Quincy June 1817.
I have received my Pamphlet and your Register, with your Letter of the 20th.
“Inclosed are four Papers—No. 1. A Letter from President Washington, Aug. 27, 1790. No. 2. Another Letter, on the Same Subject, on the Same day. Aug. 27, 1790. No. 3. First rough draught of an Answer, in my hand Writing. 4. A Copy of my Answer to the President, which was Sent to him dated August 29, 1790, and which, if it was not consumed in the Vandalion Combustion of Washington is probably now in being among the Archives of the President.
I have motives of private honour and public duty, for wishing to preserve these Papers in print. Your Repository is the best: and if you will insert them you may. But whether you print them, or not I pray you to return them to me, as I find it is necessary, for me to preserve Vouchers.”
It is hard at my Age and unasisted as I am, to be called upon for Papers accumulated for forty years: when a Man must examine a hundred Trifles to find one Sentence worth preserving.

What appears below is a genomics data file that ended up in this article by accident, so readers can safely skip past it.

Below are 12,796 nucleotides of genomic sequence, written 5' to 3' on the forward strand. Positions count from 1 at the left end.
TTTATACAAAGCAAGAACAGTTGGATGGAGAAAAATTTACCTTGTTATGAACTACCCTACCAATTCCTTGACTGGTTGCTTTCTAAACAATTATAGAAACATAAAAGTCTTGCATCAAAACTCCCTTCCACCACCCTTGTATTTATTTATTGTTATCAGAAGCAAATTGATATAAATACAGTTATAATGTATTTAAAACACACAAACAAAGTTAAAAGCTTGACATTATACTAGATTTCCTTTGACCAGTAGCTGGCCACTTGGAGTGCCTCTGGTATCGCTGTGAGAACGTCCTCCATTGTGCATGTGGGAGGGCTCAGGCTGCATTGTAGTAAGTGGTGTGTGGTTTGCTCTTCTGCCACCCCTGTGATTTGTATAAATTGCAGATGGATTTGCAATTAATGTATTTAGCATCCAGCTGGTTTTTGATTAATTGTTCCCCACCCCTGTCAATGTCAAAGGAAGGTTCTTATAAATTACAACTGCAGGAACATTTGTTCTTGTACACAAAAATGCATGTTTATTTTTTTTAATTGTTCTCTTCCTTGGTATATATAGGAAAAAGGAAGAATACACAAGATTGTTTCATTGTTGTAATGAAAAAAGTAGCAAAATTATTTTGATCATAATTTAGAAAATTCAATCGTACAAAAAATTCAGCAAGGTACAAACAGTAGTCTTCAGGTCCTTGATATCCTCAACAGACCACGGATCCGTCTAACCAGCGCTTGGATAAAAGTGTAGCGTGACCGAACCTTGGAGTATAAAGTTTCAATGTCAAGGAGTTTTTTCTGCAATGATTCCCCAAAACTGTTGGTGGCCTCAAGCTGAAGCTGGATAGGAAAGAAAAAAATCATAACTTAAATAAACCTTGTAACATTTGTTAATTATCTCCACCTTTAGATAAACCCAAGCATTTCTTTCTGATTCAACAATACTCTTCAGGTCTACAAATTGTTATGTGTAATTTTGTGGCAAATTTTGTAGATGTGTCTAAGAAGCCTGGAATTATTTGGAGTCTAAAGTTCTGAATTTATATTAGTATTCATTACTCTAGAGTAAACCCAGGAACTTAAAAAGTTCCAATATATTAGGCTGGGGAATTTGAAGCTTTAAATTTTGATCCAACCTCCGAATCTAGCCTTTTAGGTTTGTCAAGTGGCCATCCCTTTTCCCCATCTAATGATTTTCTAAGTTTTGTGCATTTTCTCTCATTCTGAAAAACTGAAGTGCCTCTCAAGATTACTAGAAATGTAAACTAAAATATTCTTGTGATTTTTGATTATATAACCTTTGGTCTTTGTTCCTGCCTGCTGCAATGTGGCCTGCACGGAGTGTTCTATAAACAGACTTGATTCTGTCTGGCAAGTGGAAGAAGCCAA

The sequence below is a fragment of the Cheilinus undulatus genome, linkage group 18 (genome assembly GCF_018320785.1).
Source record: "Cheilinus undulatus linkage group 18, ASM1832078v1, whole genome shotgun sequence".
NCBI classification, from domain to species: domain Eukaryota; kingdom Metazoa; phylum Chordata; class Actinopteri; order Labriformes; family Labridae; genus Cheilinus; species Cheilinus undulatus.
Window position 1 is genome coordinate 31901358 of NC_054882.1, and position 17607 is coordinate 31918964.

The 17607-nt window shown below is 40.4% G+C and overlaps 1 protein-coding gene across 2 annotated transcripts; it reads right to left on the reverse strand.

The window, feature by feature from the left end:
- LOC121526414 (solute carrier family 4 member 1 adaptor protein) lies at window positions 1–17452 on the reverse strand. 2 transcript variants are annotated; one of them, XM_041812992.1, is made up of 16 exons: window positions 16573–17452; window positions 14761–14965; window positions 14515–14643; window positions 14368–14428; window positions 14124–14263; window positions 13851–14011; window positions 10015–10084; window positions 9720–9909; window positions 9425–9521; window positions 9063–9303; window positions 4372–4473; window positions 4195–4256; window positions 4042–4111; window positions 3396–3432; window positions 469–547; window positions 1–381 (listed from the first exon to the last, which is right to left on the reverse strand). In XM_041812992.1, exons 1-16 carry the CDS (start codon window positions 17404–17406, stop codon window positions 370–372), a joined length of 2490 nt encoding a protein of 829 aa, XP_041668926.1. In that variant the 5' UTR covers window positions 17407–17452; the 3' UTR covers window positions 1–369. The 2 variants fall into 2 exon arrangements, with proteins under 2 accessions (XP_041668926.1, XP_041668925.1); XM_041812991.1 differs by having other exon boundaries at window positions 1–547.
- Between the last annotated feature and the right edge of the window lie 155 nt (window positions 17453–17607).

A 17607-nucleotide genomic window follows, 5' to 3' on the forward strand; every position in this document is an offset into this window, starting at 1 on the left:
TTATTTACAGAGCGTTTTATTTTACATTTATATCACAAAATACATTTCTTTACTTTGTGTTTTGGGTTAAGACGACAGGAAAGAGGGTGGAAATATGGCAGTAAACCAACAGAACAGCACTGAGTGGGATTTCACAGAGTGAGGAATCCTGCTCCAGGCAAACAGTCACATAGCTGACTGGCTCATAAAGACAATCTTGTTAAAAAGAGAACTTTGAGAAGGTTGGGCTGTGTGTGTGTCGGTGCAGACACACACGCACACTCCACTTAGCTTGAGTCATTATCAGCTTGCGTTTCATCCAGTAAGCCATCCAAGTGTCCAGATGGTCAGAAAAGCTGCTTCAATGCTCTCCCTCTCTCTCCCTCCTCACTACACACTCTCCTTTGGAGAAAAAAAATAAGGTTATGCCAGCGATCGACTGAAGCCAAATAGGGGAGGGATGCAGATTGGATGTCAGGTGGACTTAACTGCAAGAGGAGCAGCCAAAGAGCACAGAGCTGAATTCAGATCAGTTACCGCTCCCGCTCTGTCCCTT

You have very civilly invited me to Send you papers for publication. This has embarrassed me. The Task would require a young Man more time than I have to live. conclude not, from this that my papers are of any great Value. (In my Opinion, if they were all printed they would do no good.)
For Example, I have Papers, voluminous Papers, in Spanish French and English, relative to a particular Event. I mean, Mirandas, delirious Expedition to the Carraccas. Papers in which the Honour and Interest of England Spain France and especially, of the United States, is concerned. And if it is not impudence to name myself, after Such interests, I must say in which my own public and private Character are deeply interested
I know you can cannot publish them: but if you wish to See them, I will Send them to you, on condition that you promise to return to me, all the Originals, as you have done very honourably hitherto. For I must as well as I can, preserve Vouchers.